Adelta Legal assists purchasers in the conveyancing of a purchase and guides purchasers through the process.
When do I get advice?
We would recommend that you obtain advice on the contract and Form 1 documentation either before the contract is signed (or before an auction) or at least during the cooling-off period. This is to ensure there are no hidden surprises and if there are any issues we might highlight you have the opportunity to deal with it before becoming bound to buy.
We often find that people do not get advice early enough in the process and by the time we have indicated an issue, there is no ability to easily fix it without the co-operation of the vendor which is not always forthcoming.
To download our useful checklist for moving house click here.
How should I structure the ownership of my new property?
When there is more than one person named as the owner of land then it is held either as joint tenants or tenants in common. The difference lies in the manner in which the property is dealt with if one of the owners dies. Make an informed choice when buying property about the way in which it should be owned and Adelta Legal will provide advice as to what is the best option in your situation taking into account and family or estate planning issues or concerns.
If you wish your property to pass automatically to the remaining owner named on the title upon your death then you should register your ownership as joint tenants. Most commonly, married couples hold as joint tenants so that on the death of one party the property passes automatically to the other without the need for the unnecessary cost of obtaining a grant of probate in order to deal with the deceased’s asset.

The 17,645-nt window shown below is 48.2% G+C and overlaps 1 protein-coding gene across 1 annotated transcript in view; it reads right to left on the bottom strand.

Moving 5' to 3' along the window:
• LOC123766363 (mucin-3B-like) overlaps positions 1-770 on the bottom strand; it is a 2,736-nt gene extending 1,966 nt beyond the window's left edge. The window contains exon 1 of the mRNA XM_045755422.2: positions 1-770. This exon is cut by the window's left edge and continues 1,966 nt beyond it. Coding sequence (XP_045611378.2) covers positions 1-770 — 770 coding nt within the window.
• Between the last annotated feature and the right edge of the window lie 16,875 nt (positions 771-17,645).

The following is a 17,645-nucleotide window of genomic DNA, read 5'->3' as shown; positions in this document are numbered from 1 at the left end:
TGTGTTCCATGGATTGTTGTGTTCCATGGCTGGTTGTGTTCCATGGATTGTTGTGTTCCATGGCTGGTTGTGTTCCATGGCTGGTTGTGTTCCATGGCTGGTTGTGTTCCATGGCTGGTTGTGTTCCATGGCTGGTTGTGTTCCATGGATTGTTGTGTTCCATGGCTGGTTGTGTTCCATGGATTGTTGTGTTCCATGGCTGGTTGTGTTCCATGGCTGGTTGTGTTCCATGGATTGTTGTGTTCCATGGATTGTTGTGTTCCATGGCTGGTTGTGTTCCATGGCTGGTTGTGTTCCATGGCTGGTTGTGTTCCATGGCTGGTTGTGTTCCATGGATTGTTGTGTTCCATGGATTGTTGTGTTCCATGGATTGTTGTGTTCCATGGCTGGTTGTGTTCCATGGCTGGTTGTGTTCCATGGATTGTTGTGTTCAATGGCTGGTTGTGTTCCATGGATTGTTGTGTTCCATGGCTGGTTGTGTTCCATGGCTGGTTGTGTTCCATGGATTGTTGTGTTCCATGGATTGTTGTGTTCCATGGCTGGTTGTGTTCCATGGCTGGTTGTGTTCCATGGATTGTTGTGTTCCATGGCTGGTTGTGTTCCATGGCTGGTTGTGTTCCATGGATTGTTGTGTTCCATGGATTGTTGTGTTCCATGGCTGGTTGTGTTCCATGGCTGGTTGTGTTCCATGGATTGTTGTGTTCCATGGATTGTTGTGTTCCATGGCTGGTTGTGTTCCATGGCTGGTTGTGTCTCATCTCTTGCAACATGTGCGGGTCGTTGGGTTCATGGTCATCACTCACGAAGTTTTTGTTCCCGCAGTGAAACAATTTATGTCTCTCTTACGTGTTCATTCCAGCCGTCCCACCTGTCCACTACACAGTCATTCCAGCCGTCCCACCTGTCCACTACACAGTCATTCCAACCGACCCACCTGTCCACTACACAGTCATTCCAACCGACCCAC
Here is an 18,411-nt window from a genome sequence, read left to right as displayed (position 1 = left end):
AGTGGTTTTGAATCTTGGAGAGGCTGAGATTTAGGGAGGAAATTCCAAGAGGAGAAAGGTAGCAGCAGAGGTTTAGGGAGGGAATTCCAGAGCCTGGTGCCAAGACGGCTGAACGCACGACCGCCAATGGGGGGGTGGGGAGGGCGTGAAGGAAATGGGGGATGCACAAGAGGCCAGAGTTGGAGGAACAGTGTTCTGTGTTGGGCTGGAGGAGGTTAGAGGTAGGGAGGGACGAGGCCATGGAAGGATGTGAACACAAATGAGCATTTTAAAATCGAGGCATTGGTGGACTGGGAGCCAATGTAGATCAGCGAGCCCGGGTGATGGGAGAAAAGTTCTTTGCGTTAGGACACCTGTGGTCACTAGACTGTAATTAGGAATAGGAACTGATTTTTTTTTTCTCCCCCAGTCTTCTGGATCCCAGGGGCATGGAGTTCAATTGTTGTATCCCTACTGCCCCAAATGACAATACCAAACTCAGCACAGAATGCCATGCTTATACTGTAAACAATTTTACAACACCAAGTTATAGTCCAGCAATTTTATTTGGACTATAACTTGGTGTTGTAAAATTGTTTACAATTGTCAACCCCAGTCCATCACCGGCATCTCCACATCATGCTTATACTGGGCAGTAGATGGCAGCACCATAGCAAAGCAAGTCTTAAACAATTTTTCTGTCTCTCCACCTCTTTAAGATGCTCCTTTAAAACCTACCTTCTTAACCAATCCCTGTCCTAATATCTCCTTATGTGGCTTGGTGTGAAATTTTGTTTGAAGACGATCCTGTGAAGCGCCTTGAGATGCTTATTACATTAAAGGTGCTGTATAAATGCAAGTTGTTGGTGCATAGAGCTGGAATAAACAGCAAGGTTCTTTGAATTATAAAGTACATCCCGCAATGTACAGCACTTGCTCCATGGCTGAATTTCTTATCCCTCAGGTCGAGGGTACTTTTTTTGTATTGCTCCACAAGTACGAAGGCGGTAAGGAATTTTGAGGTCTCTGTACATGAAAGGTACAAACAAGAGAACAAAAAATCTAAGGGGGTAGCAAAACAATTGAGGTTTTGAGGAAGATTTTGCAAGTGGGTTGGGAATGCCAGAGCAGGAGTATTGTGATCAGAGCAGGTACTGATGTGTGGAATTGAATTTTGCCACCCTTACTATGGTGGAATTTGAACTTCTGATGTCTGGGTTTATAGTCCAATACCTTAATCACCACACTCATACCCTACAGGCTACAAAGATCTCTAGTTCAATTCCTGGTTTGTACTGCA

Alternatively, if you prefer your ownership to pass to a beneficiary nominated in your will, who is not the other registered proprietor, the property should be registered as tenants in common. For example, unrelated purchasers, de facto couples and in some second marriage situations, holding as tenants in common is the most appropriate. Holdings can also be held in different percentages reflecting the percentage contributions of each owner or for asset protection purposes.
What is a cooling off period?
If you have signed a contract to purchase land you are entitled to a cooling-off period of two clear business days, commencing from the date that you were served with the Form 1 document. During the cooling-off period you can give notice to the vendor that you wish to rescind the contract and not proceed with the purchase. No reason is required and it could be that you have just changed your mind. Many purchasers use the cooling-off period to obtain a property inspection report to ensure there are no concerns about the property and to enable them to cool off if something unexpected is discovered. There is no cooling-off period when buying a property at auction so any building inspections should be done before auction.
To be valid a cooling-off notice must be completed and served in accordance with the Form 1 process and will be invalid and ineffective if this process is not undertaken.
In some circumstances, such as purchasing a property prior to auction, you may be requested to waive your cooling-off rights. If this is the case, then you will be required to obtain independent legal advice and both you and your solicitor are to sign a waiver certificate known as a Form 3. Adelta Legal can advise you of your rights and the implications of signing the Form 3 and sign all necessary documents required to satisfy the waiver.
To download information about purchasing property click here.
We have offices in the city, at Tea Tree Gully and Morphett Vale for the convenience of clients. In addition, for the elderly or infirm, visits can be made to clients at home or in hospital.
Call us on 08 8415 5000 or send an email to make an appointment.